One of the most frequently cited folkloric studies of lycanthropy. Half-way through, the topic changes to crimes only vaguely connected to werewolves, including grave desecration and cannibalism.
e day, set before him a hash of human flesh, to prove his omniscience, whereupon the god transferred him into a wolf:-- 
[1. OVID. Met. i. 237; PAUSANIAS, viii. 2, § 1; TZETZE ad Lycoph. 481; ERATOSTH. Catas. i. 8.]
In vain he attempted to speak; from that very instant His jaws were bespluttered with foam, and only he thirsted For blood, as he raged amongst flocks and panted for slaughter. His vesture was changed into hair, his limbs became crooked; A wolf,--he retains yet large trace of his ancient expression, Hoary he is as afore, his countenance rabid, His eyes glitter savagely still, the picture of fury.
Pliny relates from Evanthes, that on the festival of Jupiter Lycæus, one of the family of Antæus was selected by lot, and conducted to the brink of the Arcadian lake. He then hung his clothes on a tree and plunged into the water, whereupon he was transformed into a wolf. Nine years after, if he had not tasted human flesh, he was at liberty to swim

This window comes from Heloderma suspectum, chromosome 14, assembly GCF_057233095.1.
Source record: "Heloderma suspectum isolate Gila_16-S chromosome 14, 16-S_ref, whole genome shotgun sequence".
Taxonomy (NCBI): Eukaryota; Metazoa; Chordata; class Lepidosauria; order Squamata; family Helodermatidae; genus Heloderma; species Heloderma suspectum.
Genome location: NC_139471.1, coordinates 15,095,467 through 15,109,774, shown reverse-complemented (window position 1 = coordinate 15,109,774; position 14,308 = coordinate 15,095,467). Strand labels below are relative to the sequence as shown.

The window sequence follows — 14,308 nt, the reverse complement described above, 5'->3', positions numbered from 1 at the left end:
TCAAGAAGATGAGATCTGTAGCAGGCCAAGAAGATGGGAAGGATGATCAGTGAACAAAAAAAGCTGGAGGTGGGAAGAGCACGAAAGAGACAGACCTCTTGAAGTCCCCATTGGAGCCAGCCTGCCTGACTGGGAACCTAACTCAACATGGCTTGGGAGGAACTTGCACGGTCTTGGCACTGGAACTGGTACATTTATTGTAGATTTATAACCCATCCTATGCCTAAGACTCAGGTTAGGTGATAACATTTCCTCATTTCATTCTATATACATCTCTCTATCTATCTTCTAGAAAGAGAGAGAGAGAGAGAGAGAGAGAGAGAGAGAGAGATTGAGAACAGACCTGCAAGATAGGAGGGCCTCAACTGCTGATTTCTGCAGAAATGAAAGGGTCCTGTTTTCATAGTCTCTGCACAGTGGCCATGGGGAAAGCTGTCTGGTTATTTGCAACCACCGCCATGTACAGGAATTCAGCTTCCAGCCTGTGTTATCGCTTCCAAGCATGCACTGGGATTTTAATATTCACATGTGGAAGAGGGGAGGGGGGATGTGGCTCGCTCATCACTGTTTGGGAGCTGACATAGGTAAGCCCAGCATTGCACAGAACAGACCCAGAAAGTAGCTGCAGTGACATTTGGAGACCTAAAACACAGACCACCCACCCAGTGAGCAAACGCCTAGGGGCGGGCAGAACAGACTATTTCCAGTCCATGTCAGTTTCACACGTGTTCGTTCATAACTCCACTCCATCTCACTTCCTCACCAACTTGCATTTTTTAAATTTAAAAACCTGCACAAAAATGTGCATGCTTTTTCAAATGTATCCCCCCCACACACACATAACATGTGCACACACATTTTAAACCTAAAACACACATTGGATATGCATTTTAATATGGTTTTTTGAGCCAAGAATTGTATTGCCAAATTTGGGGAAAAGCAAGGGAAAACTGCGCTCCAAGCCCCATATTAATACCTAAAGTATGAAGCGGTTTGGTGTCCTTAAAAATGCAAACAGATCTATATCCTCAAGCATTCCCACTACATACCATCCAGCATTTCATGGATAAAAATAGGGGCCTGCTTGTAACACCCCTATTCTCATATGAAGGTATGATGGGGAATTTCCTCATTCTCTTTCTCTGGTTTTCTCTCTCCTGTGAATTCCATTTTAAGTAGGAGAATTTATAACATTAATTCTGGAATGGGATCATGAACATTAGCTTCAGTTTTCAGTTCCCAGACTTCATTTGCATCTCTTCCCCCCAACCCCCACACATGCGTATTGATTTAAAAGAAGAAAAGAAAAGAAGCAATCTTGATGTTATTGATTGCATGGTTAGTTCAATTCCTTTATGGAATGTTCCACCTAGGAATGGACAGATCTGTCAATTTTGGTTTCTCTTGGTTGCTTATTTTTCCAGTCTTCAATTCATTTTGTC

Accurately described as a classic in the field; it's frequently cited by most works on lycanthropy. Responsible for popularizing the mythical version of the Elizabeth Bathory story that continues to influence vampire fiction to this day.
Author's writing is entertaining enough that the book rates equivalent to above average fiction for the period. It's a quick read, but covers the material well.